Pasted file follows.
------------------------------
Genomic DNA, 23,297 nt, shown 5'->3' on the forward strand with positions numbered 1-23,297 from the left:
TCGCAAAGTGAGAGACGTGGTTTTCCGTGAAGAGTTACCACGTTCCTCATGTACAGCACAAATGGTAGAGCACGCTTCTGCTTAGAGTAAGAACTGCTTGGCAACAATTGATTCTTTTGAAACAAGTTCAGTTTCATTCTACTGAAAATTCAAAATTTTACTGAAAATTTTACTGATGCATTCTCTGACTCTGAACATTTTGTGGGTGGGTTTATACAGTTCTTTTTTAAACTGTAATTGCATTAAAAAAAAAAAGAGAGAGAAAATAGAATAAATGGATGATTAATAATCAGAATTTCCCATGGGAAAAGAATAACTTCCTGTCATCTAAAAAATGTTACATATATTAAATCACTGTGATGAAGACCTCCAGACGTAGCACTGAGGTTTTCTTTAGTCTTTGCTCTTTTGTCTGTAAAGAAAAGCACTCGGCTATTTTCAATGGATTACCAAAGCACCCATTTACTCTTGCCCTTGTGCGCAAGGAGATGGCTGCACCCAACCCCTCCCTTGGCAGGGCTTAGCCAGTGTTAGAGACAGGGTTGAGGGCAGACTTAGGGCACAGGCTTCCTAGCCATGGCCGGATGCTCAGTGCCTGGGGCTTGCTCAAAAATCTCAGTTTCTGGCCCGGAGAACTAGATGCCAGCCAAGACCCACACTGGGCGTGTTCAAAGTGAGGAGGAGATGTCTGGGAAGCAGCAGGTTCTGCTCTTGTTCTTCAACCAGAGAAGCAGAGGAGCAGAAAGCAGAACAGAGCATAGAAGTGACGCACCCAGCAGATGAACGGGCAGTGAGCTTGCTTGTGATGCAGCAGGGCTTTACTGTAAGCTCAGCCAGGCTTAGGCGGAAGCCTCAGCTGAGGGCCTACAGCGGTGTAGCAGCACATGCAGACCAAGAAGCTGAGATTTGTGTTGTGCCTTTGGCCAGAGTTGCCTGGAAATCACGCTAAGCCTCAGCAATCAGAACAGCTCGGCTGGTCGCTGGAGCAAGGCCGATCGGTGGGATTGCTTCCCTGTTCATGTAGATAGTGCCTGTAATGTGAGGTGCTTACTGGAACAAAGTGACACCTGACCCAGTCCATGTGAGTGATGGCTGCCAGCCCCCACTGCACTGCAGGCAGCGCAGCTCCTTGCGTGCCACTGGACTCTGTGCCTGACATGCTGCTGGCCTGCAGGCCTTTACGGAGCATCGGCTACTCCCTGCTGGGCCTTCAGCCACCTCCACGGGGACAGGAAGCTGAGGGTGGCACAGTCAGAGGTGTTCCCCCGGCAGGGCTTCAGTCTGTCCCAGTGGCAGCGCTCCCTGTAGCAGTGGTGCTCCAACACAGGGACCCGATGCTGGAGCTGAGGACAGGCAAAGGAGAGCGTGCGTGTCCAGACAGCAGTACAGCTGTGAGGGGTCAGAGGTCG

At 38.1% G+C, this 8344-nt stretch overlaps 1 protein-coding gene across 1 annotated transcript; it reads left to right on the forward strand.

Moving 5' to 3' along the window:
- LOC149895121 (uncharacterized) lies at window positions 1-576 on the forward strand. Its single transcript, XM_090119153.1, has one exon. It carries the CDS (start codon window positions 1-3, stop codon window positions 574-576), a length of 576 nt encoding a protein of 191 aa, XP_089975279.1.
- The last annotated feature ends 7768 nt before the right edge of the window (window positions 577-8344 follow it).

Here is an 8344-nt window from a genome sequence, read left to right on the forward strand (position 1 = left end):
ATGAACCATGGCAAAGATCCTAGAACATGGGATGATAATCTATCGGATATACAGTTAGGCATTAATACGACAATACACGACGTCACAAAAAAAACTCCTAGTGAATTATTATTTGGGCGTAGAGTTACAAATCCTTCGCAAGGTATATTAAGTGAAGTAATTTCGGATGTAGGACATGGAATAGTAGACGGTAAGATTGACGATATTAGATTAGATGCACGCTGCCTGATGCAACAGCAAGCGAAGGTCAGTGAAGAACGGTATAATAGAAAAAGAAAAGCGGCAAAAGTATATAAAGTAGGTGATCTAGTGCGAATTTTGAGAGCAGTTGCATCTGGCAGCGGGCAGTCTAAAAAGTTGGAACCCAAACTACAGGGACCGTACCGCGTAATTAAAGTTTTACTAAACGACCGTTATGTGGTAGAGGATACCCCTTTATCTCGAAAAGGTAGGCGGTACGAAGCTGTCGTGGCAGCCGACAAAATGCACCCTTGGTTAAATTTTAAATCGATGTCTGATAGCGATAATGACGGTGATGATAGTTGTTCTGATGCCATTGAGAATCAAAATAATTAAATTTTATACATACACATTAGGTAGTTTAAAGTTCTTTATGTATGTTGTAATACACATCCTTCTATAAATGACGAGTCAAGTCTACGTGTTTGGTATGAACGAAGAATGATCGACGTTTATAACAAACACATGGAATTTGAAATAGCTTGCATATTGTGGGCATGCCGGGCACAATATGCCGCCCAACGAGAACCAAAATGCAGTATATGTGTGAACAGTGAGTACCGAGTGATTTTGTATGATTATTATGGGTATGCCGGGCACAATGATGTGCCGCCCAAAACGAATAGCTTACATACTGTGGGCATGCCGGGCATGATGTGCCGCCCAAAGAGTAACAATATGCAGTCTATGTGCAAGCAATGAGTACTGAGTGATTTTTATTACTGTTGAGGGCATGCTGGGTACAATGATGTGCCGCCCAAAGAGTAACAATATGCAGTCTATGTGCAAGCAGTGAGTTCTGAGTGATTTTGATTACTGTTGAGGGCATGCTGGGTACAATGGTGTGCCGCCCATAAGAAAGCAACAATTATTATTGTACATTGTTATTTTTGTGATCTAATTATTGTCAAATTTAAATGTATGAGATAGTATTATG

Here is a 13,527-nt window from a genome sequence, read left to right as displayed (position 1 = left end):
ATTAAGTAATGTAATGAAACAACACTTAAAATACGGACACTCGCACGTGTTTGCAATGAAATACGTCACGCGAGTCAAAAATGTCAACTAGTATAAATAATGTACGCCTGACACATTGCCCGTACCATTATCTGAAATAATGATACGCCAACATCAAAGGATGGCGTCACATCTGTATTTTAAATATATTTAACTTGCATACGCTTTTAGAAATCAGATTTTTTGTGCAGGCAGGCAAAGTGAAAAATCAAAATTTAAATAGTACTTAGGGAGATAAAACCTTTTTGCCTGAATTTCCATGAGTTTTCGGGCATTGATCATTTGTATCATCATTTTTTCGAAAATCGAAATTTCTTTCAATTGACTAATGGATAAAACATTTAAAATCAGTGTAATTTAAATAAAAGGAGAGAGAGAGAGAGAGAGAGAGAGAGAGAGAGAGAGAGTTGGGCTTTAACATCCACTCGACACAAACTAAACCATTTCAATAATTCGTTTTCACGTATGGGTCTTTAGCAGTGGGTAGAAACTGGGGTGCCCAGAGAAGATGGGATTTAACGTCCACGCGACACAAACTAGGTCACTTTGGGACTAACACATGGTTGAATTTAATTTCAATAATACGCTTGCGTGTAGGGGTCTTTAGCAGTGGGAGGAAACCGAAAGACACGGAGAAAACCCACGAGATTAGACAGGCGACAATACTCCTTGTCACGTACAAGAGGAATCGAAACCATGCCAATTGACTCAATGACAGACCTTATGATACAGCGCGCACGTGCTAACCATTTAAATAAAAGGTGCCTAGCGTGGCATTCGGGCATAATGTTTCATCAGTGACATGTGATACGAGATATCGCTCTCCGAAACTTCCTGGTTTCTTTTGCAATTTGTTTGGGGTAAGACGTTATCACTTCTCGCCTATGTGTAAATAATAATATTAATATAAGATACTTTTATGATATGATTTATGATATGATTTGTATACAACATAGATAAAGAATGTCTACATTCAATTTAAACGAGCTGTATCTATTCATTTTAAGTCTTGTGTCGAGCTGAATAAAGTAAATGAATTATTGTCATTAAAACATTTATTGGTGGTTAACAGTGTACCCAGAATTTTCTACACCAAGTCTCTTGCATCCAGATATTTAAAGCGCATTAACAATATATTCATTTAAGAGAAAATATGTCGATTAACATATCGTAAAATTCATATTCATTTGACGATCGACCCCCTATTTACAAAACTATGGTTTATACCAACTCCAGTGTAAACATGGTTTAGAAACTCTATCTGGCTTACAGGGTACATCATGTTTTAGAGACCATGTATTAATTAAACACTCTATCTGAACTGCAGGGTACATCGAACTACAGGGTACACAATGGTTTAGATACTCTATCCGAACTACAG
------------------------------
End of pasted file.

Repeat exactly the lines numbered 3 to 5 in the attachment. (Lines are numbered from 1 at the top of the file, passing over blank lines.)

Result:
At 38.1% G+C, this 8344-nt stretch overlaps 1 protein-coding gene across 1 annotated transcript; it reads left to right on the forward strand.

Moving 5' to 3' along the window:
- LOC149895121 (uncharacterized) lies at window positions 1-576 on the forward strand. Its single transcript, XM_090119153.1, has one exon. It carries the CDS (start codon window positions 1-3, stop codon window positions 574-576), a length of 576 nt encoding a protein of 191 aa, XP_089975279.1.